Who says you can't play in a sandbox just because you're all grown up?

That's the idea behind Dig This off the Las Vegas strip, a first-of-its-kind recreational heavy equipment playground. The concept was developed by New Zealander Ed Mumm, with the intention of creating a "super-sized sandbox" where adults could command heavy machinery in a safe and supervised environment. Inspired by his experience using heavy equipment to build his home, Mumm opened the first Dig This in Colorado in December 2007 to great fanfare, with doctors, teachers and other unlikely amateur machinists jumping at the chance to become hardened construction workers for a day.

The Las Vegas Dig This location welcomed its first customers in May 2011 and has continued offering its playground to the public as a place to operate colossal hydraulic excavators and bulldozers.

"You know, my original business model was to go with just smaller equipment,” Mumm told NPR. "And that certainly would’ve reduced the cost for the experience, but man, Americans love big stuff."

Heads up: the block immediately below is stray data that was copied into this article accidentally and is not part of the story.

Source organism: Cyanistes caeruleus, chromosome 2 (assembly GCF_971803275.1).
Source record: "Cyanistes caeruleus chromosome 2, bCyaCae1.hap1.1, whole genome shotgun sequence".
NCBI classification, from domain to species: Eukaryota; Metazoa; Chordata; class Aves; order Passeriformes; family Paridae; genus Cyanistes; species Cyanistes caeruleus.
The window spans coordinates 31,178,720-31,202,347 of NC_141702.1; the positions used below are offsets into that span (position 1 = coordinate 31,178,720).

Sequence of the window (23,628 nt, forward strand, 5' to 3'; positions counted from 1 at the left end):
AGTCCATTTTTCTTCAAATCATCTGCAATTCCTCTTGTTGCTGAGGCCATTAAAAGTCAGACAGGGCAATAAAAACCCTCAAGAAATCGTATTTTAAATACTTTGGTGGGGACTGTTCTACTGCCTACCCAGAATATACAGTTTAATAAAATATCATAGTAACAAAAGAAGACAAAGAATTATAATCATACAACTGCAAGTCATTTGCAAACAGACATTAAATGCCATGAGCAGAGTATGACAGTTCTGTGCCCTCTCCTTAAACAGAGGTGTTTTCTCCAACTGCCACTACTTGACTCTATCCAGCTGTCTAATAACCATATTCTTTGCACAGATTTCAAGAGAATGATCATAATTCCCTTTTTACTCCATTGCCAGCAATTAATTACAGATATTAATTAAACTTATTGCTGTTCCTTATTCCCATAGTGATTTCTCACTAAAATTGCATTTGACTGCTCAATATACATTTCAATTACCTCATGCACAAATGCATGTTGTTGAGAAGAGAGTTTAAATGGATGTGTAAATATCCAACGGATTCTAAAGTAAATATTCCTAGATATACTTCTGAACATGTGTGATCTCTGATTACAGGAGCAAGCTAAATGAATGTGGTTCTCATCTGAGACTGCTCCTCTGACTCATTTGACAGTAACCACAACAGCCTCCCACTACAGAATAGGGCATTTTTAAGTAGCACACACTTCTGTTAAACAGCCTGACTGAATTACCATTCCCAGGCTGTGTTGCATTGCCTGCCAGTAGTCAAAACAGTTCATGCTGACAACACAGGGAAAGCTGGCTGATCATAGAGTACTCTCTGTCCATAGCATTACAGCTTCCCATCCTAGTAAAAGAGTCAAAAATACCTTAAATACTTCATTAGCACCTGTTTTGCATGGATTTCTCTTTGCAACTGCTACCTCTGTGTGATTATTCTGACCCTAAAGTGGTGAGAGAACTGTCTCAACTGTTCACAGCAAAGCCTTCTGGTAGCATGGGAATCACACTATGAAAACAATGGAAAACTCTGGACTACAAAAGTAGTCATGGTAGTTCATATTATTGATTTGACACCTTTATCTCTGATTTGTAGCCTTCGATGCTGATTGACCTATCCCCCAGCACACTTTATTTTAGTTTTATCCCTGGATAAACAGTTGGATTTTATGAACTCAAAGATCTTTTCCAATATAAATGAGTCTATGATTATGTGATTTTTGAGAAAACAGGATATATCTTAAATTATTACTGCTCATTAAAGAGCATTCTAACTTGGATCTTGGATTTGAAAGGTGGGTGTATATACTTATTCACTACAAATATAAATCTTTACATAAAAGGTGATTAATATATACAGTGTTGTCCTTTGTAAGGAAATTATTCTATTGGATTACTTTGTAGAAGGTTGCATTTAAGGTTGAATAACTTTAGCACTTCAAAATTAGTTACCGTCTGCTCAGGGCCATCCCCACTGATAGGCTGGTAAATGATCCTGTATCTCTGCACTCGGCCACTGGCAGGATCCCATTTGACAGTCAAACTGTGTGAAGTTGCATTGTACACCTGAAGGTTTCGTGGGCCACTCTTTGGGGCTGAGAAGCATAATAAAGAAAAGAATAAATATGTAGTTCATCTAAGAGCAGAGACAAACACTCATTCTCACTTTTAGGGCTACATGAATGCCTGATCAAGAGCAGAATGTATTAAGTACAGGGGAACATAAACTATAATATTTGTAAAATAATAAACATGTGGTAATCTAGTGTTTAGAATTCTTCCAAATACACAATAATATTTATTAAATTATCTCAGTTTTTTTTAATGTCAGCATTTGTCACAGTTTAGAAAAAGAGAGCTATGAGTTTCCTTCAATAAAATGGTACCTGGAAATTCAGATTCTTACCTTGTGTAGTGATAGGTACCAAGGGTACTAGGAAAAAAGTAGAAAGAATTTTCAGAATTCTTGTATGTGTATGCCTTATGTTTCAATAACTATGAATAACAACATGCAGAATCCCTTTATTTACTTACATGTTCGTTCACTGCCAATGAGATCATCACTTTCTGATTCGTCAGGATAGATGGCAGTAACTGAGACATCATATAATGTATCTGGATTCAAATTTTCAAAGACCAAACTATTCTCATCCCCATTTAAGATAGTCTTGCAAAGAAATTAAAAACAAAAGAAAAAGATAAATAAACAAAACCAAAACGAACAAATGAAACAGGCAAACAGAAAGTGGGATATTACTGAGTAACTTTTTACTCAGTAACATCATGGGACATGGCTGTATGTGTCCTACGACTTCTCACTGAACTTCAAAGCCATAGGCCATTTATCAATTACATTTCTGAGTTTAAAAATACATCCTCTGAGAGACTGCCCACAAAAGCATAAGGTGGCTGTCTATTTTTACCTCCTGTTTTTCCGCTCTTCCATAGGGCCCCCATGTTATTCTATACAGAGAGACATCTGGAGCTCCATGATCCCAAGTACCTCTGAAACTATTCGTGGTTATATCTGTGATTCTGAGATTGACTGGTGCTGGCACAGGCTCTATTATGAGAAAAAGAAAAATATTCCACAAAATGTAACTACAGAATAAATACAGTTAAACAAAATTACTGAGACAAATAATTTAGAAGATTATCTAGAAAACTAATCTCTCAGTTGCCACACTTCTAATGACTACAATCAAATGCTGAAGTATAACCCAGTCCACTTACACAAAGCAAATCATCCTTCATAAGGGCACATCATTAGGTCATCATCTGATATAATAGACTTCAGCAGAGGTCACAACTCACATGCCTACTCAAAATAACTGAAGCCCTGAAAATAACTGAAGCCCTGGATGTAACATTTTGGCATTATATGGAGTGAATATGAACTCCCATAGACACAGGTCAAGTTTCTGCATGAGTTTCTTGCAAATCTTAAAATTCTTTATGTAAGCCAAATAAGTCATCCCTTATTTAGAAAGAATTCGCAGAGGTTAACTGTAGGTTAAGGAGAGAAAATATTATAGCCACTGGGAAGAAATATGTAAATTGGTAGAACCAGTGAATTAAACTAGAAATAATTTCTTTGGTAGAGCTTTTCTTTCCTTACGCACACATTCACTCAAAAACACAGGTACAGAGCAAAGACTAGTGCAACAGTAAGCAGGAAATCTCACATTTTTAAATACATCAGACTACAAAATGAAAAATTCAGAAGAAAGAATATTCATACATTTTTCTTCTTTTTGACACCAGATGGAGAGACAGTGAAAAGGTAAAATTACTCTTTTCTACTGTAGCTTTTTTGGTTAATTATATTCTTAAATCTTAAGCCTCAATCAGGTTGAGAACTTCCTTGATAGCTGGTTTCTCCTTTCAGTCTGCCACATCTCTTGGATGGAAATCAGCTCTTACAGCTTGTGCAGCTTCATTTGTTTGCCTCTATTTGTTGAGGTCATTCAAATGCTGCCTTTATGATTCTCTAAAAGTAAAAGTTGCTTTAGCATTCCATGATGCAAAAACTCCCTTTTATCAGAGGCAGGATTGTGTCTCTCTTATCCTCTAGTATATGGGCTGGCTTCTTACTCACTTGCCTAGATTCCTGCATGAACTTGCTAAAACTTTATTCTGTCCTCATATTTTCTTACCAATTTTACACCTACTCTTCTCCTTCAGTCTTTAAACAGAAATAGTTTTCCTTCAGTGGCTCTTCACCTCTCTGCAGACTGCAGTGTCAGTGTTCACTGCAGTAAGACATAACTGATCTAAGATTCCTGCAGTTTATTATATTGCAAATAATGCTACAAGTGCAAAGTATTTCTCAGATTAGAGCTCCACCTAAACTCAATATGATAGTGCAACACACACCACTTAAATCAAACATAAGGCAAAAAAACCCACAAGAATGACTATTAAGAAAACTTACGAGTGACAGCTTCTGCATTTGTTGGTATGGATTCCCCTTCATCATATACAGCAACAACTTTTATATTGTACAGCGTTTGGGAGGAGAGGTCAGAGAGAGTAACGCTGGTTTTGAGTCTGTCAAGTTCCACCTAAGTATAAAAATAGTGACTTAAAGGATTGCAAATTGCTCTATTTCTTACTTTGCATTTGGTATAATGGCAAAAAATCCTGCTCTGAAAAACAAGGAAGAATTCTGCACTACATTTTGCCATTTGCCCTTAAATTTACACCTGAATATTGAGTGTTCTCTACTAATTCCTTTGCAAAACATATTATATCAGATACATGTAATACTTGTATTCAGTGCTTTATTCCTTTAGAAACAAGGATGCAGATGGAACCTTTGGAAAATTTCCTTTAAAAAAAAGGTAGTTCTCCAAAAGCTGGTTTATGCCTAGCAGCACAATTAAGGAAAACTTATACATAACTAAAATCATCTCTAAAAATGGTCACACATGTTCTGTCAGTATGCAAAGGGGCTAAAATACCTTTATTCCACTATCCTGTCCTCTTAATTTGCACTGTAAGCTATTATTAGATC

Customers can use the aforementioned "big stuff" to push around rocks, dig trenches and move dirt, teeter-totter over mega mounds of dirt, play a variation of basketball known as “Bucket Basketball” and toss around tremendous 2,000 pound tires into the air.

Depending on whether your day will be based on a solo or group experience at Dig This, prices will vary. The “Group Dig” accommodates up to 10 people for $1,100, while "Big Dig" ($249) offers a choice of an excavator or bulldozer while "Mega Dig" ($449) offers both.

Dig This makes sure that participants attend a safety and equipment orientation, and they are monitored by supervisors -- some whom are former construction workers -- equipped with kill switches in case a machine gets out of control.

"We pass construction sites almost continuously," Mumm told the Los Angeles Times. "You look in, see someone operating a big dozer or excavator, and wish you could have a go at it. There’s an allure to jumping on a big piece of machinery -- the size of them and what they can do. I guess a lot of us never grew up out of our sandboxes.”

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